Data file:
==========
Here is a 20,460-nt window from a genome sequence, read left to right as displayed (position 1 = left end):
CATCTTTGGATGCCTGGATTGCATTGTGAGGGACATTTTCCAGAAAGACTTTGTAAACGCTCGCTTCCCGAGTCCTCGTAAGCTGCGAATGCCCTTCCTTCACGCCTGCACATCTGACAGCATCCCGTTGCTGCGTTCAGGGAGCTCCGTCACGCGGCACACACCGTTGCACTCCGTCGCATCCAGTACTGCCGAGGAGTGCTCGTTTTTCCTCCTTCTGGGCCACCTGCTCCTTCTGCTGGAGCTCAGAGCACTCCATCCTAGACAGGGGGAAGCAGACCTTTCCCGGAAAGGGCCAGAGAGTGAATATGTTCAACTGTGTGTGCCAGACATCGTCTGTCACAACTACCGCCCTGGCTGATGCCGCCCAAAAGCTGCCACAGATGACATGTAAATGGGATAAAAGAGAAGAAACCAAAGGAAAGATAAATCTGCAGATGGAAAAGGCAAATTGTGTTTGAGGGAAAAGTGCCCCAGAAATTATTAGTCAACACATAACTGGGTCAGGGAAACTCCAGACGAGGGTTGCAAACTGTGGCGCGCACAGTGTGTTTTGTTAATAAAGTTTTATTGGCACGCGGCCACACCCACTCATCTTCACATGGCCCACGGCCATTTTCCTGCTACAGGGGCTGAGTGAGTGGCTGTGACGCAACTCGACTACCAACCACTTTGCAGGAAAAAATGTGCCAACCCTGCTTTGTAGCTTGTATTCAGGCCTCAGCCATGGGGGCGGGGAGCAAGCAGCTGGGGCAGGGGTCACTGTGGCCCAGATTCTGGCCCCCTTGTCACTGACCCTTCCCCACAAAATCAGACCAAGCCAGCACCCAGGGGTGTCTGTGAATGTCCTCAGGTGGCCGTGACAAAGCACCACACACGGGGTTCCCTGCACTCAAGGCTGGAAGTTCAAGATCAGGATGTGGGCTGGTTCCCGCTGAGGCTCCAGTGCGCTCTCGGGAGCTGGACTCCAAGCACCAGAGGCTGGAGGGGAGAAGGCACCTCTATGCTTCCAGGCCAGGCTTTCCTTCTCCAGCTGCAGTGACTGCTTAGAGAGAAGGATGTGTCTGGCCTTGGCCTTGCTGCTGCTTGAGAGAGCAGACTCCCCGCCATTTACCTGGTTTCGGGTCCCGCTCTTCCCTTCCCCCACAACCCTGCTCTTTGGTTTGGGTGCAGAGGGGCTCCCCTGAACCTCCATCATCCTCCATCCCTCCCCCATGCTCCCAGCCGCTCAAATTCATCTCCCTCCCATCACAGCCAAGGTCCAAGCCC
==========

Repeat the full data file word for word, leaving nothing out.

Here is a 20,460-nt window from a genome sequence, read left to right as displayed (position 1 = left end):
CATCTTTGGATGCCTGGATTGCATTGTGAGGGACATTTTCCAGAAAGACTTTGTAAACGCTCGCTTCCCGAGTCCTCGTAAGCTGCGAATGCCCTTCCTTCACGCCTGCACATCTGACAGCATCCCGTTGCTGCGTTCAGGGAGCTCCGTCACGCGGCACACACCGTTGCACTCCGTCGCATCCAGTACTGCCGAGGAGTGCTCGTTTTTCCTCCTTCTGGGCCACCTGCTCCTTCTGCTGGAGCTCAGAGCACTCCATCCTAGACAGGGGGAAGCAGACCTTTCCCGGAAAGGGCCAGAGAGTGAATATGTTCAACTGTGTGTGCCAGACATCGTCTGTCACAACTACCGCCCTGGCTGATGCCGCCCAAAAGCTGCCACAGATGACATGTAAATGGGATAAAAGAGAAGAAACCAAAGGAAAGATAAATCTGCAGATGGAAAAGGCAAATTGTGTTTGAGGGAAAAGTGCCCCAGAAATTATTAGTCAACACATAACTGGGTCAGGGAAACTCCAGACGAGGGTTGCAAACTGTGGCGCGCACAGTGTGTTTTGTTAATAAAGTTTTATTGGCACGCGGCCACACCCACTCATCTTCACATGGCCCACGGCCATTTTCCTGCTACAGGGGCTGAGTGAGTGGCTGTGACGCAACTCGACTACCAACCACTTTGCAGGAAAAAATGTGCCAACCCTGCTTTGTAGCTTGTATTCAGGCCTCAGCCATGGGGGCGGGGAGCAAGCAGCTGGGGCAGGGGTCACTGTGGCCCAGATTCTGGCCCCCTTGTCACTGACCCTTCCCCACAAAATCAGACCAAGCCAGCACCCAGGGGTGTCTGTGAATGTCCTCAGGTGGCCGTGACAAAGCACCACACACGGGGTTCCCTGCACTCAAGGCTGGAAGTTCAAGATCAGGATGTGGGCTGGTTCCCGCTGAGGCTCCAGTGCGCTCTCGGGAGCTGGACTCCAAGCACCAGAGGCTGGAGGGGAGAAGGCACCTCTATGCTTCCAGGCCAGGCTTTCCTTCTCCAGCTGCAGTGACTGCTTAGAGAGAAGGATGTGTCTGGCCTTGGCCTTGCTGCTGCTTGAGAGAGCAGACTCCCCGCCATTTACCTGGTTTCGGGTCCCGCTCTTCCCTTCCCCCACAACCCTGCTCTTTGGTTTGGGTGCAGAGGGGCTCCCCTGAACCTCCATCATCCTCCATCCCTCCCCCATGCTCCCAGCCGCTCAAATTCATCTCCCTCCCATCACAGCCAAGGTCCAAGCCC